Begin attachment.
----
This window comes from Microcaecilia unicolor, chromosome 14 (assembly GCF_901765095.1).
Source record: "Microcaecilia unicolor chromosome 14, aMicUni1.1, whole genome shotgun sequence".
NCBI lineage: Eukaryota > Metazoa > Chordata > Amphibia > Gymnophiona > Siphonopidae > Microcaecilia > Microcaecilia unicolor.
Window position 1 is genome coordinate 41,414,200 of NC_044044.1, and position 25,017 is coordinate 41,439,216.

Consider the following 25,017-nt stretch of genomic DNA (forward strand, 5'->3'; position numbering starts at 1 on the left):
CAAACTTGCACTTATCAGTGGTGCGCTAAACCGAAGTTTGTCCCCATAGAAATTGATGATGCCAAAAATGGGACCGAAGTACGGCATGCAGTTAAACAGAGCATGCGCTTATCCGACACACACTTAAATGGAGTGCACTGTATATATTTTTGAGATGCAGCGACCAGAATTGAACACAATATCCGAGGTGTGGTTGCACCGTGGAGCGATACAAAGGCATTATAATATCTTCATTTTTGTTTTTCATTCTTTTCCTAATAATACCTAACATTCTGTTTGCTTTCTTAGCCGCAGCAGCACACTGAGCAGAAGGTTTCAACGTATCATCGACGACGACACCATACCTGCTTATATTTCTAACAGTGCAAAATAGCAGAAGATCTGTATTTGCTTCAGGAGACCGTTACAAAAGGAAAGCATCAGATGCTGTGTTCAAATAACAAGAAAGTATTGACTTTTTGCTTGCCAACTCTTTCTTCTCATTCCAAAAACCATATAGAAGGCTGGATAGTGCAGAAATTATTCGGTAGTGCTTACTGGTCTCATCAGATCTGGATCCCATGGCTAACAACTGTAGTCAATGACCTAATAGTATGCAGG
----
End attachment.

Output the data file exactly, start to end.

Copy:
This window comes from Microcaecilia unicolor, chromosome 14 (assembly GCF_901765095.1).
Source record: "Microcaecilia unicolor chromosome 14, aMicUni1.1, whole genome shotgun sequence".
NCBI lineage: Eukaryota > Metazoa > Chordata > Amphibia > Gymnophiona > Siphonopidae > Microcaecilia > Microcaecilia unicolor.
Window position 1 is genome coordinate 41,414,200 of NC_044044.1, and position 25,017 is coordinate 41,439,216.

Consider the following 25,017-nt stretch of genomic DNA (forward strand, 5'->3'; position numbering starts at 1 on the left):
CAAACTTGCACTTATCAGTGGTGCGCTAAACCGAAGTTTGTCCCCATAGAAATTGATGATGCCAAAAATGGGACCGAAGTACGGCATGCAGTTAAACAGAGCATGCGCTTATCCGACACACACTTAAATGGAGTGCACTGTATATATTTTTGAGATGCAGCGACCAGAATTGAACACAATATCCGAGGTGTGGTTGCACCGTGGAGCGATACAAAGGCATTATAATATCTTCATTTTTGTTTTTCATTCTTTTCCTAATAATACCTAACATTCTGTTTGCTTTCTTAGCCGCAGCAGCACACTGAGCAGAAGGTTTCAACGTATCATCGACGACGACACCATACCTGCTTATATTTCTAACAGTGCAAAATAGCAGAAGATCTGTATTTGCTTCAGGAGACCGTTACAAAAGGAAAGCATCAGATGCTGTGTTCAAATAACAAGAAAGTATTGACTTTTTGCTTGCCAACTCTTTCTTCTCATTCCAAAAACCATATAGAAGGCTGGATAGTGCAGAAATTATTCGGTAGTGCTTACTGGTCTCATCAGATCTGGATCCCATGGCTAACAACTGTAGTCAATGACCTAATAGTATGCAGG